On the same morning that the media reported a United States Department of Justice inquiry of the deaths of more than 7,000 nursing home residents in New Jersey, an attempt by Senate Republicans calling for the immediate formation of a Senate Select Committee with subpoena power to investigate the state’s handling of the COVID-19 pandemic in the facilities was blocked by the Democrats.
Senator Pennacchio continued pressing the Senate to vote on his bill creating a special committee to investigate the state’s handling of COVID in nursing homes, but again the Democrat majority blocked his motion. (Flickr)
For the third time, Senator Pennacchio implored his colleagues to stop dragging their feet and vote on his legislation, SR-68, creating a special committee to review processes and orders that contributed to 148 deaths inside the three State-run veterans’ homes and more than 7,000 deaths across New Jersey’s many nursing homes and long-term care facilities.
Pennacchio’s motion to vote on the creation of the special investigate committee was again tabled by the majority Democrats.
“That the feds have felt the need to get involved here is a sign that New Jersey hasn’t done enough to get its own house in order,” said Pennacchio. “While the DOJ is looking for criminal liability, it is our job, as legislators, to conduct our own investigation to determine what reforms are needed to keep the residents in our veterans’ homes and long-term care facilities safe. There is no reason not to do this, and more than 7,000 reasons why it must be done.”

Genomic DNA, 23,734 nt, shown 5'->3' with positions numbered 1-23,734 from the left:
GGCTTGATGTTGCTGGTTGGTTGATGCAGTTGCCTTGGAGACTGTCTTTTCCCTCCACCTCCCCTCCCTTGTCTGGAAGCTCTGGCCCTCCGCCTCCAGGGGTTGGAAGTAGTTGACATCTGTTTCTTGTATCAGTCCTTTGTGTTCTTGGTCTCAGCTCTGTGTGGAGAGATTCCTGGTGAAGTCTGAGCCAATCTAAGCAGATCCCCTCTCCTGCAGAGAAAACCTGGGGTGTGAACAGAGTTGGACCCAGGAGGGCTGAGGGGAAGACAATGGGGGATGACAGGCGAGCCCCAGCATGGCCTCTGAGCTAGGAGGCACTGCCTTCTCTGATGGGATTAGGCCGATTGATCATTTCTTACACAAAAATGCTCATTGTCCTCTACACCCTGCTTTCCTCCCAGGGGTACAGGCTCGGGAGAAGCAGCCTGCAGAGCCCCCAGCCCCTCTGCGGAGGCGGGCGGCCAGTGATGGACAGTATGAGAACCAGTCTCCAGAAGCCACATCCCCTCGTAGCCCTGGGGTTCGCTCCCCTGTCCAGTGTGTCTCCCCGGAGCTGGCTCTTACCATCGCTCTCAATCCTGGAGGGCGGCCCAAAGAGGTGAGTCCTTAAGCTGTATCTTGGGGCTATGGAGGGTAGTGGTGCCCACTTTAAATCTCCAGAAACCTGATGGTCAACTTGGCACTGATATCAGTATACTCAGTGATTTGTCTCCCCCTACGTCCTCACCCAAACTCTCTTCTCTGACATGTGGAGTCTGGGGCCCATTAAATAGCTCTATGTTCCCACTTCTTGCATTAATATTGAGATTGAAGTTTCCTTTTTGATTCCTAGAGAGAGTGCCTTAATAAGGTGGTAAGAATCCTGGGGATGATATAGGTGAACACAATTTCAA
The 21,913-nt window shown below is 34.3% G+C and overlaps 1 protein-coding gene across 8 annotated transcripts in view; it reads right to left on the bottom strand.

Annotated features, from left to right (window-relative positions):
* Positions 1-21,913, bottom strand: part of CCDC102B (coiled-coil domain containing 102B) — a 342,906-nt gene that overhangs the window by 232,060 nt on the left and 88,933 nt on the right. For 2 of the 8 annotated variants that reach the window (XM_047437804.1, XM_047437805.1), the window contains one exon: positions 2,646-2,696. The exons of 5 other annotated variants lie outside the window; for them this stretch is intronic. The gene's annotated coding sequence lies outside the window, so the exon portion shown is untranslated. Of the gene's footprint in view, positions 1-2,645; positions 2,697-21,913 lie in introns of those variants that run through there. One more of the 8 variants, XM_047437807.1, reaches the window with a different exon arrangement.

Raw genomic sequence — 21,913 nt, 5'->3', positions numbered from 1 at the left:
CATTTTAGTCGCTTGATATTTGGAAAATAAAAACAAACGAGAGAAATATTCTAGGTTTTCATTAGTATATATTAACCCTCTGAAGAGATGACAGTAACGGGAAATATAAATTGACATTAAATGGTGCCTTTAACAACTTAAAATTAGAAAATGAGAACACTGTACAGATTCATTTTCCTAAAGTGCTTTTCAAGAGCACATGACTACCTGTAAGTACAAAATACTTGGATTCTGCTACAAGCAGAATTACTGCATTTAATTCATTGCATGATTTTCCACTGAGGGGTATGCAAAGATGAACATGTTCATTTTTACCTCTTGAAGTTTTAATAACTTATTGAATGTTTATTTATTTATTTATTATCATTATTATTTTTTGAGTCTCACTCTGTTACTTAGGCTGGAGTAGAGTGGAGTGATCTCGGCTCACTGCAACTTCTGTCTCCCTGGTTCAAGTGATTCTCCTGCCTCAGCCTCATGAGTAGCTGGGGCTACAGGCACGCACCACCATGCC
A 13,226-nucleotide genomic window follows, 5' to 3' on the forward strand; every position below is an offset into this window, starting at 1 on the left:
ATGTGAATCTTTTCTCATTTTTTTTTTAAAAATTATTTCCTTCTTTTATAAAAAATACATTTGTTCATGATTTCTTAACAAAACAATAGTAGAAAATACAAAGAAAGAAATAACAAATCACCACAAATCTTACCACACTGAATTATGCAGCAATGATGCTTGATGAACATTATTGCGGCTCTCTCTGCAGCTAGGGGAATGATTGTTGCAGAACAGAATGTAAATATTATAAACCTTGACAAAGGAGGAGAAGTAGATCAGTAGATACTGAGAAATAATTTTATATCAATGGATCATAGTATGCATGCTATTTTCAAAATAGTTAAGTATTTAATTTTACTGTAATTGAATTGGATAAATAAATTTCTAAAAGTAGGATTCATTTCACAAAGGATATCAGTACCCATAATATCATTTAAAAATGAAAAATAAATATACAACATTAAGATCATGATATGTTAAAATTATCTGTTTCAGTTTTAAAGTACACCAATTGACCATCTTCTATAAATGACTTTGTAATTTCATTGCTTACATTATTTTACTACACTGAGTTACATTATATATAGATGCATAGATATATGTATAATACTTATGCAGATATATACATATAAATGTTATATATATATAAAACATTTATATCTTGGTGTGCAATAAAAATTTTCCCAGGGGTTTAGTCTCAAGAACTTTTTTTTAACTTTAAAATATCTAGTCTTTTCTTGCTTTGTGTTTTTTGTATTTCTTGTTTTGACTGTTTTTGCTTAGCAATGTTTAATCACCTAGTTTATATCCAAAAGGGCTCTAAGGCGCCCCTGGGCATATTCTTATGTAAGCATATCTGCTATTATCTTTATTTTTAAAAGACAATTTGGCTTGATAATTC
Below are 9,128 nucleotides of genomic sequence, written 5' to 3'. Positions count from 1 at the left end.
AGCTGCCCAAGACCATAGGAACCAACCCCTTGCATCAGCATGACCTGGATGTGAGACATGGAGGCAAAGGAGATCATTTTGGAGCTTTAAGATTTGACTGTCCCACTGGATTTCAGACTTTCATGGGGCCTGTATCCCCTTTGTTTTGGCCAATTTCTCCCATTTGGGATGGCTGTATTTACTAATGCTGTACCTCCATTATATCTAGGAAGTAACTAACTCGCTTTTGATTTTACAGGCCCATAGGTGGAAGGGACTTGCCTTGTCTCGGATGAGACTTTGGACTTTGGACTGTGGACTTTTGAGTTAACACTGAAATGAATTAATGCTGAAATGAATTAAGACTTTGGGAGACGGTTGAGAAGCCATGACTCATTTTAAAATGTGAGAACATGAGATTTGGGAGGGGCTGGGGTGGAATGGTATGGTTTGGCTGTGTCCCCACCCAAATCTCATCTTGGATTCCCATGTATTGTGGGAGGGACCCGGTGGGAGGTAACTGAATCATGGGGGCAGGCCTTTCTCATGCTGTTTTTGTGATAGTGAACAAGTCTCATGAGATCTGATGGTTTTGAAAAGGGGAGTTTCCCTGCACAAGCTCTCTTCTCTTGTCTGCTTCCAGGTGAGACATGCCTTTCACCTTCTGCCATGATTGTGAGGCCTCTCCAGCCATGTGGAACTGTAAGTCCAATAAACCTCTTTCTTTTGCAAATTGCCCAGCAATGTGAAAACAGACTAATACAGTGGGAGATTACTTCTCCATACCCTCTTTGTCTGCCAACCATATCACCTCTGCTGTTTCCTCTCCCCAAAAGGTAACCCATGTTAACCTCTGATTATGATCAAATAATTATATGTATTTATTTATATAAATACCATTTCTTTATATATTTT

Since early May, Pennacchio and Senate Republicans have been pushing Senate Democrats to use their power as the majority party to form an investigative committee or to stop blocking Republican motions to advance SR-68, which would create the committee. Each time, the efforts have been stonewalled by Democrats.
“A special Senate panel with subpoena power to compel witness testimony is absolutely necessary to better protect our aging veterans and seniors who seem to have been forgotten in unprepared facilities where the virus spread like wildfire,” Pennacchio said. “The long-term care bills we’ll vote on today are a start, but it was obvious the testimony during the joint health committee barely scratched the surface. There is so much more we need to know, so many more questions that demand answers.”
The Senate Republican caucus has written numerous formal letters to the Senate President, issued dozens of press releases highlighting the need for the investigation, reached out directly to Democratic leadership, and made motions during Senate sessions to move Pennacchio’s resolution, all to no avail.
“It’s shocking that my colleagues on the other side of the aisle are completely unwilling to examine this human tragedy and understand exactly what went wrong,” said Pennacchio. “In Massachusetts, where the death toll in veterans and senior facilities was high – but nowhere near as high as New Jersey’s – they launched investigations, fired the people responsible, and initiated reforms to prevent it from happening again. In New Jersey, Democrats have repeatedly prevented us from getting the ball moving on this important process.
“It’s not too late for the Senate to do the right thing,” said Pennacchio. “This should be a bipartisan effort to get to the truth. We still have veterans who remain at risk, along with thousands of vulnerable residents in nursing homes and long-term care facilities who deserve better protections.”